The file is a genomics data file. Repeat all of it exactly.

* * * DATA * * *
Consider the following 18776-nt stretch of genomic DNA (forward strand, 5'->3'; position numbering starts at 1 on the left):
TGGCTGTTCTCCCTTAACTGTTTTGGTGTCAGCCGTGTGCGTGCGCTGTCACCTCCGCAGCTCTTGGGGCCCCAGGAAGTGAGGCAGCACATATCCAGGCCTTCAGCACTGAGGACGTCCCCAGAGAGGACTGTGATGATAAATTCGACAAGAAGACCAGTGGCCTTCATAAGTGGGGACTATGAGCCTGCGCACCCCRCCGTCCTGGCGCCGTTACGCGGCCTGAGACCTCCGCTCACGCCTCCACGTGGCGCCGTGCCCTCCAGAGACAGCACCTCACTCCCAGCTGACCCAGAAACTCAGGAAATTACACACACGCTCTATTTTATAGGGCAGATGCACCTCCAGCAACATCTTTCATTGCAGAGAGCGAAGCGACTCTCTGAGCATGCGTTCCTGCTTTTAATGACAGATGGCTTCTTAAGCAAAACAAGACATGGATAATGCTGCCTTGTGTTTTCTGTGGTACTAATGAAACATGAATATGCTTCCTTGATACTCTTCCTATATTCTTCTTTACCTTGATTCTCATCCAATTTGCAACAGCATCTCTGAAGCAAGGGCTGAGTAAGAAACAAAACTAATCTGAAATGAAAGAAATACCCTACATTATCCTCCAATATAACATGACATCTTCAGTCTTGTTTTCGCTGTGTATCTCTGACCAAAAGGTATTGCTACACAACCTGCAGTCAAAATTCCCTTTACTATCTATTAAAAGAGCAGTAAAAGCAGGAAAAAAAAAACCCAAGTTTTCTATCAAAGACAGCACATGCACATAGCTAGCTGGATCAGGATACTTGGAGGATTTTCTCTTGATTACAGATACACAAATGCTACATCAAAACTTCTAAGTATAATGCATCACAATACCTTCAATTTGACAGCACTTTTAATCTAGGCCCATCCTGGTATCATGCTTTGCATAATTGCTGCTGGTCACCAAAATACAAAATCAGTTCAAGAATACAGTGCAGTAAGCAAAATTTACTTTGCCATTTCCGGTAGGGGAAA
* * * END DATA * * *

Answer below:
Consider the following 18776-nt stretch of genomic DNA (forward strand, 5'->3'; position numbering starts at 1 on the left):
TGGCTGTTCTCCCTTAACTGTTTTGGTGTCAGCCGTGTGCGTGCGCTGTCACCTCCGCAGCTCTTGGGGCCCCAGGAAGTGAGGCAGCACATATCCAGGCCTTCAGCACTGAGGACGTCCCCAGAGAGGACTGTGATGATAAATTCGACAAGAAGACCAGTGGCCTTCATAAGTGGGGACTATGAGCCTGCGCACCCCRCCGTCCTGGCGCCGTTACGCGGCCTGAGACCTCCGCTCACGCCTCCACGTGGCGCCGTGCCCTCCAGAGACAGCACCTCACTCCCAGCTGACCCAGAAACTCAGGAAATTACACACACGCTCTATTTTATAGGGCAGATGCACCTCCAGCAACATCTTTCATTGCAGAGAGCGAAGCGACTCTCTGAGCATGCGTTCCTGCTTTTAATGACAGATGGCTTCTTAAGCAAAACAAGACATGGATAATGCTGCCTTGTGTTTTCTGTGGTACTAATGAAACATGAATATGCTTCCTTGATACTCTTCCTATATTCTTCTTTACCTTGATTCTCATCCAATTTGCAACAGCATCTCTGAAGCAAGGGCTGAGTAAGAAACAAAACTAATCTGAAATGAAAGAAATACCCTACATTATCCTCCAATATAACATGACATCTTCAGTCTTGTTTTCGCTGTGTATCTCTGACCAAAAGGTATTGCTACACAACCTGCAGTCAAAATTCCCTTTACTATCTATTAAAAGAGCAGTAAAAGCAGGAAAAAAAAAACCCAAGTTTTCTATCAAAGACAGCACATGCACATAGCTAGCTGGATCAGGATACTTGGAGGATTTTCTCTTGATTACAGATACACAAATGCTACATCAAAACTTCTAAGTATAATGCATCACAATACCTTCAATTTGACAGCACTTTTAATCTAGGCCCATCCTGGTATCATGCTTTGCATAATTGCTGCTGGTCACCAAAATACAAAATCAGTTCAAGAATACAGTGCAGTAAGCAAAATTTACTTTGCCATTTCCGGTAGGGGAAA